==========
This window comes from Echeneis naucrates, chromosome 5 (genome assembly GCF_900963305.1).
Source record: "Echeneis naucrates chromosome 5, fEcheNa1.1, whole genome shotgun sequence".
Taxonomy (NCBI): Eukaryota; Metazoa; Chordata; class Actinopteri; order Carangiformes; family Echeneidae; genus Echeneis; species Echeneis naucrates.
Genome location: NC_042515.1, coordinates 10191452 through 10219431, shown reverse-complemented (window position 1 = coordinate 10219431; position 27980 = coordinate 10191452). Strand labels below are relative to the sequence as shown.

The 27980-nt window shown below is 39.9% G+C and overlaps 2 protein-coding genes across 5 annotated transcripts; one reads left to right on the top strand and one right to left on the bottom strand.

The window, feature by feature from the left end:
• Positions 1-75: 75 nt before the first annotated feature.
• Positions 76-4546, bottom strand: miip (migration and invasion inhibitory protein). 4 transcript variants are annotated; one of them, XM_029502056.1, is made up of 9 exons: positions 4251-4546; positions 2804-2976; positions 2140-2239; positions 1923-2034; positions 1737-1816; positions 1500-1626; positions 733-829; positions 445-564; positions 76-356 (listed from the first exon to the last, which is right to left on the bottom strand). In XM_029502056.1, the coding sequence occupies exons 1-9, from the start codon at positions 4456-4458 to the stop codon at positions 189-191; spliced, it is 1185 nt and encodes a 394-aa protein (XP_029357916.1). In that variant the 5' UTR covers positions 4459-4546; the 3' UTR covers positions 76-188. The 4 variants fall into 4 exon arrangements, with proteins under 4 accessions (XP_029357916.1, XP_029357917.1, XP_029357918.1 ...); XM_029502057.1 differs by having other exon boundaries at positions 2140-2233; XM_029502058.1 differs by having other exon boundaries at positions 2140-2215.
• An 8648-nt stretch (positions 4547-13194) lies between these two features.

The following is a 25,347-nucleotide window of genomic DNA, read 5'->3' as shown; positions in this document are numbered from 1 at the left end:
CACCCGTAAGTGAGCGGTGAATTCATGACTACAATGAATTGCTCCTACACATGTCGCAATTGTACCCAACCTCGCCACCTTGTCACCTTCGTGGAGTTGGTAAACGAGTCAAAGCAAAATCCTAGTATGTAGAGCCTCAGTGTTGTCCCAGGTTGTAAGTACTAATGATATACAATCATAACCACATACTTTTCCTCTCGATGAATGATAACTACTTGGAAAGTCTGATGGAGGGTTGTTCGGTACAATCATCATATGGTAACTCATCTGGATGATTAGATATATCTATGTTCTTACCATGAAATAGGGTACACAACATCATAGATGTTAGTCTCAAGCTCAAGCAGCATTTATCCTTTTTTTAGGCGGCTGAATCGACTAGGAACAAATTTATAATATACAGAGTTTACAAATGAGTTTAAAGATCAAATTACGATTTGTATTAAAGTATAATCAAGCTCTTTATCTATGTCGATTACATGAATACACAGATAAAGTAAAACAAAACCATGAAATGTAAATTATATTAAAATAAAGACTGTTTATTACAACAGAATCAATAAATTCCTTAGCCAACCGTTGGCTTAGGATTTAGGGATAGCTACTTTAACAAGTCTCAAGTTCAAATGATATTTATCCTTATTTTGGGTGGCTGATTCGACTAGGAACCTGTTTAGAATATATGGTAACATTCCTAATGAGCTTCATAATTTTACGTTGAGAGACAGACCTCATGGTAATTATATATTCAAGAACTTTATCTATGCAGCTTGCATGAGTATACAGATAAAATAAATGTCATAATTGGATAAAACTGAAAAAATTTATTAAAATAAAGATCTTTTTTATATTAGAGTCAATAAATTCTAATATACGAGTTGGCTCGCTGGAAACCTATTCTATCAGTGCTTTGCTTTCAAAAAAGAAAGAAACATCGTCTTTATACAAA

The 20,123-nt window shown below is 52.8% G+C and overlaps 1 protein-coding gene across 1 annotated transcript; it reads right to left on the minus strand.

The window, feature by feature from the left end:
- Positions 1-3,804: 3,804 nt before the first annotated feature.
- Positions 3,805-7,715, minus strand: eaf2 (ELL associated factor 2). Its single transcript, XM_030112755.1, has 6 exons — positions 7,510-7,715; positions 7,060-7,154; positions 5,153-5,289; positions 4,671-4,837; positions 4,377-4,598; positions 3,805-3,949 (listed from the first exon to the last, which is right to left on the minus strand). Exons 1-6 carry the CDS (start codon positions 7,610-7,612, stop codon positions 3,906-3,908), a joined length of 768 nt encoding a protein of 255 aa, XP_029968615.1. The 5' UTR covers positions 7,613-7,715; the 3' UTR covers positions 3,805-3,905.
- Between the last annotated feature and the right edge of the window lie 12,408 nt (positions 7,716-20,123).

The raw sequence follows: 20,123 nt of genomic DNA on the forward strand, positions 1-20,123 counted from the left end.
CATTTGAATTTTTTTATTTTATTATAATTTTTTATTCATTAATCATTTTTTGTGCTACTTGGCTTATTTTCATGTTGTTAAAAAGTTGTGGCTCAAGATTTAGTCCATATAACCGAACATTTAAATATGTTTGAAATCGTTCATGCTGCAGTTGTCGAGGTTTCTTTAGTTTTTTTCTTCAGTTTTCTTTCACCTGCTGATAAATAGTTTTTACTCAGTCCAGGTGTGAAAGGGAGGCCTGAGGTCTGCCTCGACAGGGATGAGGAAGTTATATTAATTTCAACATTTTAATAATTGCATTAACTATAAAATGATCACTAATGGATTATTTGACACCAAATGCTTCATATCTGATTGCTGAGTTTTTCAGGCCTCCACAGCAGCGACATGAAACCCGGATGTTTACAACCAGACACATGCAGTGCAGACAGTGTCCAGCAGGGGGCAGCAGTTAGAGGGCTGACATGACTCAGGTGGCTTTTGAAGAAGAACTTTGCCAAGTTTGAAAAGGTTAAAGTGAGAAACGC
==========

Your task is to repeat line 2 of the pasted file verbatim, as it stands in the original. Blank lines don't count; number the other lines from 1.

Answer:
Source record: "Echeneis naucrates chromosome 5, fEcheNa1.1, whole genome shotgun sequence".